“Il faut être absolument moderne”. On the death of Vittorio Gregotti

We look back over an exemplary career. Gregotti was a model of “progressive architect, of traditional approach and extremely high status”, writes Manuel Orazi for Domus.

It is simply impossible to summarise or even outline the work of Vittorio Gregotti. An unquestionably prominent figure of architecture in the second half of the twentieth century, his career took off to a brilliant start, working for Auguste Perret — the Maestro of Le Corbusier — and personally meeting Walter Gropius and an elderly Henry van de Velde, figures that had a profound influence both on his organised and linear style and on his very broad scope of design subjects, ranging even wider than “from the spoon to the city”. Born in Novara in 1927 under the sign of Leo, he grew up in that sector of the upper-class that summered on the Lake of Orta (like Leonardo Benevolo), and it is no coincidence that his all-time favourite book was Buddenbrooks.

He graduated together with Ernesto Nathan Rogers in 1952, and a year later joined him both as a University assistant and in the editorial team of Casabella-Continuità, where he was responsible for memorable issues such as the one on Peter Behrens — another figure of organisational bent and the founder of Werkbund — and developed an aversion to the rival publication Domus. In the meantime he set up a firm in his hometown together with Lodovico Meneghetti and Giotto Stoppino, thus placing himself midway between the exponents of the Torinese and Milanese neoliberty.

He found it natural to combine architecture, urban planning and industrial design [1] both in professional projects and in his research, as demonstrated by his models, with pioneering and critical historiographic forays into Fascist [2] and post-war [3] architecture. In 1964, together with Umberto Eco, he curated the XIII Triennial dedicated to free time, creating a central hall in the shape of an octagonal kaleidoscope.

Alvaro Siza, portrait of Vittorio Gregotti, 1990

The partnership with the Piedmontese semiotician introduced him to neo-avant-garde circles, and in fact when his fundamental book, The territory of architecture (1966), came out, it was published by Feltrinelli as part of the Materiali series, at the time the realm of Alberto Arbasino and Edoardo Sanguinetti’s Gruppo 63. From then on, his career was characterised by a Rossini-esque crescendo. In 1969 he won the call for tender for Zen 1 and 2 in Palermo, and in 1973 that for the University of Calabria, which was designed to be one kilometre long; two controversial designs typical of the time, the subject of often deserved but at the same time vulgar criticism, conceived in very challenging periods and on a territorial scale that had never been seen before. Both cases were characterised by the determining presence of Franco Purini in his firm, as well as that of the two Pierluigis — Nicolin and Cerri — with whom he founded Greogotti Associati in 1974, the firm that also included Augusto Cagnardi and Italo Rota, among others.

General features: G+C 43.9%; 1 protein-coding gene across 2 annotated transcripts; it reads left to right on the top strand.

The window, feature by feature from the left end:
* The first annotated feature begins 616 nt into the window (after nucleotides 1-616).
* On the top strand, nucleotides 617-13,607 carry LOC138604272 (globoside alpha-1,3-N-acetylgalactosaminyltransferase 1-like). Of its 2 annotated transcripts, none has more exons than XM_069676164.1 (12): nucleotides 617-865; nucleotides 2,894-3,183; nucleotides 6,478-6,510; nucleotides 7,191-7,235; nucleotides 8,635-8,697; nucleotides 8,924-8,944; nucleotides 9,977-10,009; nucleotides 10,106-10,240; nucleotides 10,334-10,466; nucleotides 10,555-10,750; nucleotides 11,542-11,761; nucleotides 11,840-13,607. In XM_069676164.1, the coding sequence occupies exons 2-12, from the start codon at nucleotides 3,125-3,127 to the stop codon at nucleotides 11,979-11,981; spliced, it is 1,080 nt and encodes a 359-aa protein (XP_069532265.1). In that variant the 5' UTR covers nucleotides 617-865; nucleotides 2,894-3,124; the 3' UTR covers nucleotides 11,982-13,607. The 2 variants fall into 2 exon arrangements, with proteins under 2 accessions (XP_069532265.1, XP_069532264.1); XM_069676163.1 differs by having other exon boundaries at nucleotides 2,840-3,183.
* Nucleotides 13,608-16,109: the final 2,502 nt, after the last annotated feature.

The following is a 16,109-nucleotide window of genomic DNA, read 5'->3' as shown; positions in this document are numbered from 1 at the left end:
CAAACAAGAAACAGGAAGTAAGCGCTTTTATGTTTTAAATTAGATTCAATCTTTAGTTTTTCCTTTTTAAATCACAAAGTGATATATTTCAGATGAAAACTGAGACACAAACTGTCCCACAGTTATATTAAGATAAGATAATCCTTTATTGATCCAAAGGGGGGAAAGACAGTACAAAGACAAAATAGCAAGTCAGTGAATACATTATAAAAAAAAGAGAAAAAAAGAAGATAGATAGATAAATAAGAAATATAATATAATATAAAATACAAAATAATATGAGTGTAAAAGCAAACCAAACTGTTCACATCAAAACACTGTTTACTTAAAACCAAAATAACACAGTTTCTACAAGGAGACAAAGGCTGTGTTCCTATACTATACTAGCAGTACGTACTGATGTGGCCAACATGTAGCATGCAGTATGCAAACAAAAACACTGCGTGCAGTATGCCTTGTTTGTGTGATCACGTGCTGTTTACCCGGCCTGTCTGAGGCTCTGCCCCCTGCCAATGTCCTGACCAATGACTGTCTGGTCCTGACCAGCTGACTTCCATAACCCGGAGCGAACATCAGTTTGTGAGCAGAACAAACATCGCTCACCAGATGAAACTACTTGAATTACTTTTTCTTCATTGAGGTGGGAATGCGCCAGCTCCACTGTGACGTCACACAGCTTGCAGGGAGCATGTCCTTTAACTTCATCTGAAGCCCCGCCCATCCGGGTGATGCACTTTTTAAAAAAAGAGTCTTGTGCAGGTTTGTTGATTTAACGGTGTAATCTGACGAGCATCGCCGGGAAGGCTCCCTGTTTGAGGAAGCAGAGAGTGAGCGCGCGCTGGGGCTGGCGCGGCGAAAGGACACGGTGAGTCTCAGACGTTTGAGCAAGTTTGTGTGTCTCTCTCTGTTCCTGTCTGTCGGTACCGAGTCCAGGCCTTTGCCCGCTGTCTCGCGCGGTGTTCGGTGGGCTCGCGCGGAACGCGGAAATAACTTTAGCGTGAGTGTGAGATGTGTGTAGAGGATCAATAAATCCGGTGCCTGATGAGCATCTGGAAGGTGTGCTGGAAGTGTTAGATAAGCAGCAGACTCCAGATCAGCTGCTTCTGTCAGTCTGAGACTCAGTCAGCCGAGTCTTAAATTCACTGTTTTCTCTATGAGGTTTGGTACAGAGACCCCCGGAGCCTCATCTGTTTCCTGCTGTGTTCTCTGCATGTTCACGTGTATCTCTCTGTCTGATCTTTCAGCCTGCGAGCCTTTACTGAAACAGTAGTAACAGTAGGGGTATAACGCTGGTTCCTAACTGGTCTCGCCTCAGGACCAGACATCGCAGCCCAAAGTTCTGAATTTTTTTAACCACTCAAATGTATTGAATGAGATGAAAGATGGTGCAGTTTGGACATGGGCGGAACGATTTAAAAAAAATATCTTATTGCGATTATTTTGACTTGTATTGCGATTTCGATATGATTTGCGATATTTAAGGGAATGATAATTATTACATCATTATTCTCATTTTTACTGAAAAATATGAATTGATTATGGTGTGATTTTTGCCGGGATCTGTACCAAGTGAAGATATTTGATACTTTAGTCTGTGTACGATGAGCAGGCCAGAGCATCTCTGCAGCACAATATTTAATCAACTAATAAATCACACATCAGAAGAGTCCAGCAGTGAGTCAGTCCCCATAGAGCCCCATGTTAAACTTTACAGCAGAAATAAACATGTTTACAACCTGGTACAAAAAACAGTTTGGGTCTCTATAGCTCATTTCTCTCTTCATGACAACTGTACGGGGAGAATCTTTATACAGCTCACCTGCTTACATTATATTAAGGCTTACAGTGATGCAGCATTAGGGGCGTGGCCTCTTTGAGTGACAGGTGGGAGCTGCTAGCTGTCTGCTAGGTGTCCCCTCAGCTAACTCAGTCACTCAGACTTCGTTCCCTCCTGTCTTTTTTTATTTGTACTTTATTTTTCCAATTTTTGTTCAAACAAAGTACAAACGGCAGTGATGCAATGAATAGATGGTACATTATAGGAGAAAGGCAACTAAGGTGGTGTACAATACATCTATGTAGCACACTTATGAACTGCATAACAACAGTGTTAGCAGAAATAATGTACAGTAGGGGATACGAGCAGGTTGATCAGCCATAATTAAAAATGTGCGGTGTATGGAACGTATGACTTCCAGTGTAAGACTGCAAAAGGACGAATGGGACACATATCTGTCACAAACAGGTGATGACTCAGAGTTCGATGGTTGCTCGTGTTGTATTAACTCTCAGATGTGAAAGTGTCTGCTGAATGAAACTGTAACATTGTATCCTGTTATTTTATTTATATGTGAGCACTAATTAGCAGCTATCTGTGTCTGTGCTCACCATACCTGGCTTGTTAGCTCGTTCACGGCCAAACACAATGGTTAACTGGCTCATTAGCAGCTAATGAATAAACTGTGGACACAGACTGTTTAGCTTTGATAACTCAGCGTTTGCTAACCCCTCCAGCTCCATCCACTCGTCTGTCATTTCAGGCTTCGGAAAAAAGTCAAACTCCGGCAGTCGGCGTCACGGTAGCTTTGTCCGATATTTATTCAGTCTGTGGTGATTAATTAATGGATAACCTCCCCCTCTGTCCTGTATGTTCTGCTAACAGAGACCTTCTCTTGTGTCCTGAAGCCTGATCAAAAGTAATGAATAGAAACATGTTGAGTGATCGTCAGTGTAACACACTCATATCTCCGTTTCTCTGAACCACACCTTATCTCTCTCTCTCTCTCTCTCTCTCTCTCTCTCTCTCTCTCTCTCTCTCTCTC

Town plans, re-qualification projects, museum layouts, coordinated corporate and editorial graphics, design. Gregotti was in fact also a prominent figure in trans-disciplinary dialogue, for example designing in 1967 the sets for the scandalous Carmen by Arbasino in Bologna, which prompted the president Carlo Ripa di Meana to nominate him as director of the Visual Arts section of the Venice Art Biennial, where he introduced the architecture exhibitions and laid the foundations for an autonomous edition [4]. 1979 saw him take the post of director of Rassegna, and from 1982 that of Casabella. While the second became the publication for the three-party Italian architectural government, run in the 1980s by the trio of Gregotti (design), Bernardo Secchi (urban planning) and Manfredo Tafuri (history), all professors at the IUAV, the first became a garden of architectural delights The stadiums in Barcelona (1985), Genoa and Nîmes (both from 1986) were some of the firm’s most successful designs.